What the crowd in Oberhausen was concerned about all those years ago was YouTube’s effect on its community of filmmakers, curators and critics. As museums and galleries move to online exhibitions, they need to understand that they are risking much more than the loss of authenticity of experience.
This article was provided by Syndication Bureau, which holds copyright.
Art school in Penticton forced to vacate historic home during pandemic – CBC.ca
A 60-year-old arts school in B.C.’s Okanagan is scrambling to find a new home after the Penticton school district opted not to renew the lease.
The Okanagan School of the Arts says it’s being booted from the historic Shatford Centre in Penticton, B.C., where it’s rented space for community groups and hosted art, music and theatre classes for the past 10 years.
The school has leased the building from Okanagan Skaha School District 67 for the past decade.
The district has asked the school to clear out by June 30 when the lease ends. Kim Palmer, the school’s executive director, says it faces the “enormous task” of emptying the building within weeks.
The school, she said, is filled with valuable and specialized equipment, including pianos, commercial kitchen appliances and art supplies.
“At the moment, we don’t know where it will go,” she said.
The COVID-19 pandemic forced the closure of the school in March, eliminating its rental and programming revenue.
The school leased the century-old building for a dollar a year but was responsible for maintenance, utilities and insurance. When discussing the June lease renewal, the arts school asked the district to cover $80,000 in operating costs and keep the site running for the community.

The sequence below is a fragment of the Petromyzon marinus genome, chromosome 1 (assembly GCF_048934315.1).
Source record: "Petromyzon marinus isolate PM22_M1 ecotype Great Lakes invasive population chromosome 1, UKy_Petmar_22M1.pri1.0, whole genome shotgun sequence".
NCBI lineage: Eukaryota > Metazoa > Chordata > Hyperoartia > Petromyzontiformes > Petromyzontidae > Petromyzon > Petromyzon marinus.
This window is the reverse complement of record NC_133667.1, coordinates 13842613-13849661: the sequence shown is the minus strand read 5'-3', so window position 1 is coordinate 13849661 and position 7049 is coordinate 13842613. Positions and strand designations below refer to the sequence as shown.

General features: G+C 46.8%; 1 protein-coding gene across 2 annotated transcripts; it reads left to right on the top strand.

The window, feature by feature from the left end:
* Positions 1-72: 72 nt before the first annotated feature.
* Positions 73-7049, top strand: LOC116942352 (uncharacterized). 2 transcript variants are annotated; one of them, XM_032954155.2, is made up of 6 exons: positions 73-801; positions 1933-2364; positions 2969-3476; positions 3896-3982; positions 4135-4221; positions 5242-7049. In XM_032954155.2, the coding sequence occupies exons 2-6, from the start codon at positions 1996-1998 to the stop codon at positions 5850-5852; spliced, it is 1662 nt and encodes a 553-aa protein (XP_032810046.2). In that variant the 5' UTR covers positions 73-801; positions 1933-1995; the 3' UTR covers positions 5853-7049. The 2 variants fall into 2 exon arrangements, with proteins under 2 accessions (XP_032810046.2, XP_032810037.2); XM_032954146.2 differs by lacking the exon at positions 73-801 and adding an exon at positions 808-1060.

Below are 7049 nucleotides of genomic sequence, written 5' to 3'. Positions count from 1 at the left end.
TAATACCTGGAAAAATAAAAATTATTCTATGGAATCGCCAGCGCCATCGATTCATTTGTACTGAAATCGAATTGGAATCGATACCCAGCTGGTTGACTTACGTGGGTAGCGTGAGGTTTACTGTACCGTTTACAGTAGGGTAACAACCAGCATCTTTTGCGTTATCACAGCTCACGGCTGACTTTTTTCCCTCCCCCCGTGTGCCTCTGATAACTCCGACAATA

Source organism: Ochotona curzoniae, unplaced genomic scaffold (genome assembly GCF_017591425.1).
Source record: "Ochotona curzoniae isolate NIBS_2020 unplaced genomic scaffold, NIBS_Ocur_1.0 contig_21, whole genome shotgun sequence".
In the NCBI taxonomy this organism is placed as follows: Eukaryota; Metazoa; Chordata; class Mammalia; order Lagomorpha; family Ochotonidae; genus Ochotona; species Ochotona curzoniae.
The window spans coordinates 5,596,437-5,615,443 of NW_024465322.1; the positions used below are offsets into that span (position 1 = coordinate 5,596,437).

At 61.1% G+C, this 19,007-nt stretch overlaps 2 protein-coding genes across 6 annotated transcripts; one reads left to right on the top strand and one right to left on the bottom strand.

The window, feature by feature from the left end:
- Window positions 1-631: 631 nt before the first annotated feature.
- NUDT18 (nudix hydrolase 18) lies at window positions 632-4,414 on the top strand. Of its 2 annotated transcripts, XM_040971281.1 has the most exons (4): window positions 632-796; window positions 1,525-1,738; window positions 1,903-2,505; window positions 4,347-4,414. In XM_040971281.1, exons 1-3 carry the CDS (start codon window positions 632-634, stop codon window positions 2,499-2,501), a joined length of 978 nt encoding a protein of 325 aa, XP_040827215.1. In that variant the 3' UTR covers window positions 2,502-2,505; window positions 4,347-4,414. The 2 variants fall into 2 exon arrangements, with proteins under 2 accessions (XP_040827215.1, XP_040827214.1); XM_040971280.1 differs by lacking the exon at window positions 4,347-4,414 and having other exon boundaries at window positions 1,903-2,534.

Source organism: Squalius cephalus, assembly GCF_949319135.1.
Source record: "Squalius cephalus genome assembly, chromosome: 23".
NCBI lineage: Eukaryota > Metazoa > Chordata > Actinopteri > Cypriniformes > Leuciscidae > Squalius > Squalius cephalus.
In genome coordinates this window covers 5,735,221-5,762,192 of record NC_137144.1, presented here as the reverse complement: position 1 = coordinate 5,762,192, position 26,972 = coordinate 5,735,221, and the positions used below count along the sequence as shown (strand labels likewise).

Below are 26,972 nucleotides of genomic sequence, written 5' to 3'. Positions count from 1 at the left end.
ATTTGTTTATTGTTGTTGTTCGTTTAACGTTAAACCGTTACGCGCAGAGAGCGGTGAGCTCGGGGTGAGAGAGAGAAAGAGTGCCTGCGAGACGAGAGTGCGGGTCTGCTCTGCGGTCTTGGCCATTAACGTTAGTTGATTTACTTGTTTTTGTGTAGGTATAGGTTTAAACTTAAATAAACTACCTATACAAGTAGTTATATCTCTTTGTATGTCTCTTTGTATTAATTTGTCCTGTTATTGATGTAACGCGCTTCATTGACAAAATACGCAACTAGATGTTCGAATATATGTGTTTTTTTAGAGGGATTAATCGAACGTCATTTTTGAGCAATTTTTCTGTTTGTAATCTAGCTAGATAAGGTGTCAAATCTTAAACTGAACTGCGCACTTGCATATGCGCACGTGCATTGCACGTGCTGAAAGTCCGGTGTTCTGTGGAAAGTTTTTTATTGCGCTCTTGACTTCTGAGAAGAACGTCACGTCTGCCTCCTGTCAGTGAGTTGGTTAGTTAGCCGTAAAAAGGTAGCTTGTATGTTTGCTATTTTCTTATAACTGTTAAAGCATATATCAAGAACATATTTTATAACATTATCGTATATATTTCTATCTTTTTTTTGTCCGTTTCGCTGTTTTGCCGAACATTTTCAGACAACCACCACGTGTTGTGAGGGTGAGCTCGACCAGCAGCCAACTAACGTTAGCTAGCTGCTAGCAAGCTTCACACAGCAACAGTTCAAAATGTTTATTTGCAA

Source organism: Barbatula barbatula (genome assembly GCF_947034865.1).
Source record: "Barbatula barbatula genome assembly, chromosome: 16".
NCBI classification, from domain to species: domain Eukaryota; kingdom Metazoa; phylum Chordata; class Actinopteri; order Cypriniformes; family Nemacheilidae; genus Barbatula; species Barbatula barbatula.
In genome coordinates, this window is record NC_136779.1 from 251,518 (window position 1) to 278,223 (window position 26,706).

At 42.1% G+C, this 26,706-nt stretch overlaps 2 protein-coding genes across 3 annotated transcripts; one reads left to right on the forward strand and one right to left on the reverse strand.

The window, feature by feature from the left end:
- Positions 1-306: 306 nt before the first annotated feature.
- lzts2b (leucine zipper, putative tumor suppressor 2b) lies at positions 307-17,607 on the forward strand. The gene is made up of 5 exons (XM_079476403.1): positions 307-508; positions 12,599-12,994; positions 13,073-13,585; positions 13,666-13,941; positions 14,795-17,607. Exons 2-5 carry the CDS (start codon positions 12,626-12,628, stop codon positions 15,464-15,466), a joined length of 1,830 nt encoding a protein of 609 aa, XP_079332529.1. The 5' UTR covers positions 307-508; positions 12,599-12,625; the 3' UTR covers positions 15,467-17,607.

Palmer said, in response, the district told her the lease would not be renewed and to vacate the building by the end of the month.
She said the province’s emergency order protecting small-business tenants from eviction during the pandemic does not apply to the school, given its yearly $1 lease.
Priority is spending on students, district says
School District 67 chair James Palanio said the district can’t afford to keep the school afloat.
The arts school has spent about $2 million on maintenance over the past 10 years but more is needed and the district can’t afford it, he said.
“We just can’t spend anywhere other than on the kids,” Palanio said on CBC’s Daybreak South.
Palanio said the district is not evicting the arts school. He said it failed to provide insurance information in January when the lease renewal came up. The school only submitted its proposal in late May, he said.
“We have our own deadlines to meet as well,” he said.
The district has no plans to sell the building, Palanio said, and will be eyeing future plans for the site in late fall.
Palmer said the arts school is also looking at other locations.